Mad Men hammers in its point about appearances in the late 50’s and early 60’s.  The women are expected to be effortlessly beautiful, happy and polite, to cater to men, to be tender, caring mothers and endlessly devoted wives.  The men are supposed to have it all together, financially and personally, to be powerful, no-bullshit leaders in the office and in the home, and to display absolutely zero emotion.

And then the show reveals the era’s ugly underbelly, the turmoil bubbling beneath the surface: married couples who fight behind closed doors, Don’s secret identity as a poor person (egad!), Betty’s psychological breakdowns.  But here is my problem: if this show is written by mostly women, why did they make Betty so incredibly boring?

Betty Draper is awful.  She’s a bitch, and she has nothing interesting to say, ever.  She’s a terrible, selfish mother in a perfect dress, which could be awesome to watch, except she doesn’t make that role interesting or comical in the least (even Ms. Palin managed to do that!).  I get that she is supposed to be this tortured, under-stimulated Sylvia Plath type, but even behind closed doors when there’s no one to impress, Betty has the personality of velcro. She makes two kinds of comments: bitchy boring ones, and benign boring ones.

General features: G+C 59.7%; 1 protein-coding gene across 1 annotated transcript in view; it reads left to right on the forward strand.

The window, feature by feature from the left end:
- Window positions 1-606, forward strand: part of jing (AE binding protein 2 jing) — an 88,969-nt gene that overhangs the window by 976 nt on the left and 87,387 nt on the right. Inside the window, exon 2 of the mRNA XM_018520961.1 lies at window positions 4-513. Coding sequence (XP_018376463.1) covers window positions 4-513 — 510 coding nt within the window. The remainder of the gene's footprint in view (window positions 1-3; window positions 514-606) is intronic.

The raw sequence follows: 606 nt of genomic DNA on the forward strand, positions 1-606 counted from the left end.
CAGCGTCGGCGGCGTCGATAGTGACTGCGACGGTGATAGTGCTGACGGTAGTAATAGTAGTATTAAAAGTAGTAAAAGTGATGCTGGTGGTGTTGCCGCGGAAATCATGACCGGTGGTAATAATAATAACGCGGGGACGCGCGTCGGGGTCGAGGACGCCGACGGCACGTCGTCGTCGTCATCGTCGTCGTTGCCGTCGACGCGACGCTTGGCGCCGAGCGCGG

I fault these (allegedly) female writers.  They could have done so much with Betty Draper.  I want to see passive aggressive comments under her breath, or moments where the viewer sees a glimpse of her genius that will forever go unrealized as a result of her domestic imprisonment.  SOMETHING besides this woman that is so mind-numbingly spoiled, bitter and uninteresting that we cheer when Don gets his kicks elsewhere.  I mean, can you blame him?  The only thing worse than being married to a mannequin is being married to a mannequin that complains

That’s not to say I don’t sympathize with her plight– I do.  She has a philandering husband, she’s bored, she’s stuck, she’s either too young to be mom or not cut out for it at all.  But I’m going to gag if I have to watch another 10 minutes of Betty staring off into the distance with an ambiguous expression on her face. Please, Betty. Say something! Slip something in Don’s drink! Make your kids bake you pot brownies!  Get a weird habit, like pulling your eyebrows out! Women in the 50s were only supposed to be boring on the outside– did you not get the memo?





The Science of Attraction

28 09 2009

physical_bG7Kl_3868

Love is complicated.  Physical chemistry is decidedly not– it’s either there, or it isn’t. 

Once upon a time, my friend introduced me to his very good-looking boss at a party.  This man was in his low 30’s, nicely-dressed, tall, olive skin (he’s from Portugal), and had that twinkle of mischief in his eye that always snags my attention.  Then he opened his mouth, and….